British Journal of Oral and Maxillofacial Surgery 05/2014; · 1.13 Impact Factor
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    Annals of Plastic Surgery 12/2013; 2013(71):S8-S12. · 1.46 Impact Factor
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    ABSTRACT: Background: Although the appropriate management of condylar process fractures after miniplate or microplate fixation has been described, there has been no comparative analysis of these plating systems. Methods: A retrospective review of patients who underwent open reduction and internal fixation (ORIF) of condylar head or neck fractures at our institution from January 2000 through August 2010 identified 70 patients. Of these, 38 were treated with microplates and 32 with miniplates. The primary functional and radiographic results were the maximal mouth opening and con-dylar bone resorption, respectively. The rates of complications, including mal-occlusion, chin deviation, temporomandibular joint complaints, and facial nerve palsy, were recorded. Results: The maximal mouth opening was larger in the microplate group than in the miniplate group throughout the follow-up period; this difference was statistically significant 12 (P = 0.020), 18 (P = 0.026), and 24 (P = 0.032) months after ORIF. Similarly, the radiographic scores for bone resorption and condyle morphology were significantly better in the microplate group than in the miniplate group throughout the follow-up period [6 (P = 0.011), 12 (P = 0.035), 24 (P = 0.026), and 48 (P = 0.040) months after ORIF]. Moreover, patients who underwent miniplate fixation experienced a signifi-cantly higher incidence of temporomandibular joint click than those who underwent microplate fixation (P = 0.014). Conclusions: Microplates limit dissection, providing excellent fixation for intracapsular condylar head fractures, and also provide adequate rigidity for fixation of condylar neck fractures. Microplate fixation of condylar head and neck fractures yielded excellent functional and radiographic results. The rates of complications after microplate fixation were equal to or less than those in the miniplate group. Prospective studies are needed to confirm these findings.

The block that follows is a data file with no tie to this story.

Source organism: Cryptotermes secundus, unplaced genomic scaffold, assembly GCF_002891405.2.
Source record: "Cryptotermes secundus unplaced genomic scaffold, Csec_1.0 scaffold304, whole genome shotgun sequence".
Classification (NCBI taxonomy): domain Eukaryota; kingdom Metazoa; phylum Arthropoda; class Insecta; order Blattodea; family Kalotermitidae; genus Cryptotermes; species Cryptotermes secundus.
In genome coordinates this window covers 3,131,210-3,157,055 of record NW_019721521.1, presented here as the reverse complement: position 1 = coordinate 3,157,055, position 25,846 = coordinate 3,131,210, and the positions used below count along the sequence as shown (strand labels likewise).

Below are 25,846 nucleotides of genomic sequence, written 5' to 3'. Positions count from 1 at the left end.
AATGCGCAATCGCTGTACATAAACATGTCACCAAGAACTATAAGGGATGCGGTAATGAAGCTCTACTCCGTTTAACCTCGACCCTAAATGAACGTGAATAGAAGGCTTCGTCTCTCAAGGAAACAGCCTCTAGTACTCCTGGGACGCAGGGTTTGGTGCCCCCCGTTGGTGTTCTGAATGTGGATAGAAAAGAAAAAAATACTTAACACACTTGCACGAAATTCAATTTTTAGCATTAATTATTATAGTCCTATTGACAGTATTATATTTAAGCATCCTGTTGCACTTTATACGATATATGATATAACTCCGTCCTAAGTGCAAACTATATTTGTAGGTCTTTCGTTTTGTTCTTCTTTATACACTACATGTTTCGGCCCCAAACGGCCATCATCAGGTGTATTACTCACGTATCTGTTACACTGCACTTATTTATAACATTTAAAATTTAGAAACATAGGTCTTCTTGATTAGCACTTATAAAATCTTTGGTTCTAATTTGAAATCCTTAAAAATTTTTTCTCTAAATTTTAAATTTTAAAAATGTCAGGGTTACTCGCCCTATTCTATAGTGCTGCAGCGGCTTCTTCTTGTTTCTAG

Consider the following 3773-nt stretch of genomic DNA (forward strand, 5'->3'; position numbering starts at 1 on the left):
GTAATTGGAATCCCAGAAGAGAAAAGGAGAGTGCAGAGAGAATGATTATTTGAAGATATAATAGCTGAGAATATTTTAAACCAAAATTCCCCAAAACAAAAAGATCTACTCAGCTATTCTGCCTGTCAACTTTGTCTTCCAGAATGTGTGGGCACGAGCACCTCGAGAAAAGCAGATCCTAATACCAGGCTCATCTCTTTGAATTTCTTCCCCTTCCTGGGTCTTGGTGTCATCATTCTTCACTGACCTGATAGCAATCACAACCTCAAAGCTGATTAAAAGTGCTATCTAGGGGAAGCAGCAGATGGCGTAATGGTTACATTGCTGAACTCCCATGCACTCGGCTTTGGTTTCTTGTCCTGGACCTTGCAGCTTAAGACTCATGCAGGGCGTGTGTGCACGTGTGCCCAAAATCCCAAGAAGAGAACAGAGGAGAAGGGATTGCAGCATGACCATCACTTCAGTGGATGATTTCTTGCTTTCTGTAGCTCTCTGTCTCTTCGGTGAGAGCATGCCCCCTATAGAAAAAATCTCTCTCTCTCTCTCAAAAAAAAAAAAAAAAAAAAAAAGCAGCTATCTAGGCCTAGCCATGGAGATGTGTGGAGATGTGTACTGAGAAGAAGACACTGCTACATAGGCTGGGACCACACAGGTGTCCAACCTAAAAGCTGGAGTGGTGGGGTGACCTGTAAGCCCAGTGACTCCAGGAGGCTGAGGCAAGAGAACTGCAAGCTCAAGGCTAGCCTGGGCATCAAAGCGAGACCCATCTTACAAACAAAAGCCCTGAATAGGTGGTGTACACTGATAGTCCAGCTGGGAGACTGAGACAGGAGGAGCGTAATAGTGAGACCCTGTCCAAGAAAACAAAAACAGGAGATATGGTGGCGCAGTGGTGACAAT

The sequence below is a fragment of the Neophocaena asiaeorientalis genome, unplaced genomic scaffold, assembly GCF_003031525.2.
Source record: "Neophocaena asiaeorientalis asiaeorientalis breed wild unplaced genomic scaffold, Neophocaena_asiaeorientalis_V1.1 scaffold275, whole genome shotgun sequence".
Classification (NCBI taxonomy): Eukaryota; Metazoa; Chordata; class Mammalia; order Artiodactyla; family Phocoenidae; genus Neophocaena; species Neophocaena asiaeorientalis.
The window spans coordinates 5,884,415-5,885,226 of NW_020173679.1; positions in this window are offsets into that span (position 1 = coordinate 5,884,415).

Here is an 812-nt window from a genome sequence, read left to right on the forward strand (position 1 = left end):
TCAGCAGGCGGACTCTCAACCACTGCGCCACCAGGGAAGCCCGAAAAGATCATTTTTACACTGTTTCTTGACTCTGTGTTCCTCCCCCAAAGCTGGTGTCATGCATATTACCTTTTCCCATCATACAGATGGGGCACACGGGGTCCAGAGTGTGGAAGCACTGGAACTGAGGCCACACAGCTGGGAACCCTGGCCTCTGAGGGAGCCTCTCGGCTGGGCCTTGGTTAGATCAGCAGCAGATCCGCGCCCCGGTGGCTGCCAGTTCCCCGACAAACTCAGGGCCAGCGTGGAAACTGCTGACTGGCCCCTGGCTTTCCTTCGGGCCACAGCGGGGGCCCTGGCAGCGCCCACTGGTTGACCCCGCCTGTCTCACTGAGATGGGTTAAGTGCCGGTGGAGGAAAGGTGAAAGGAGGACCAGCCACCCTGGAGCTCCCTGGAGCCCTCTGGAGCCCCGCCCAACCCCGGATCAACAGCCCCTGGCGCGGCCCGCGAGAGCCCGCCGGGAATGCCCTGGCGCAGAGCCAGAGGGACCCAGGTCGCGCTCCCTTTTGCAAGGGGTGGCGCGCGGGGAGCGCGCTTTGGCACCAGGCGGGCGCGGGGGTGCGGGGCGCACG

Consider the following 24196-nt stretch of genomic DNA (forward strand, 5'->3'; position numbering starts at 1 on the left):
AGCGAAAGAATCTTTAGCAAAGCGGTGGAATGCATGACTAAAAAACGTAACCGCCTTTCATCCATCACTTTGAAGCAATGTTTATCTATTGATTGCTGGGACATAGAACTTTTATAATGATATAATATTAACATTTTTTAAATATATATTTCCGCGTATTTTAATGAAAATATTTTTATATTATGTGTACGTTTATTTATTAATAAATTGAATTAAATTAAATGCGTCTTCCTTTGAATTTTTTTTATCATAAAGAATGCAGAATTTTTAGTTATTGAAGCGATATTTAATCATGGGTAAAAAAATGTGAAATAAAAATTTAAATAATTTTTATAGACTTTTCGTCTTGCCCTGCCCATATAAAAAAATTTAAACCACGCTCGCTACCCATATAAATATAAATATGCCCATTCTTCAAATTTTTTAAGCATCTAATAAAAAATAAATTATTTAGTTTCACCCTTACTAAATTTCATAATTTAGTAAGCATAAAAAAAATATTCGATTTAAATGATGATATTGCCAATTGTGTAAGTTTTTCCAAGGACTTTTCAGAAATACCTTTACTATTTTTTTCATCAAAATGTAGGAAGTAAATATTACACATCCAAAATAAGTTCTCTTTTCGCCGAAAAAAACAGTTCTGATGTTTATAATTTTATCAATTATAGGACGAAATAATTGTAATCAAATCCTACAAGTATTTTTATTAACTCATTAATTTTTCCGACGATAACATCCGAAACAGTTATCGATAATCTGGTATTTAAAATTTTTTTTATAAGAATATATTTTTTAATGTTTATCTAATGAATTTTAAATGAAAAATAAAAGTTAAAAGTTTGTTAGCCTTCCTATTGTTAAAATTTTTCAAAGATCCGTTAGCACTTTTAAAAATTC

Annals of Plastic Surgery 12/2013; 71(supplement):s61. · 1.46 Impact Factor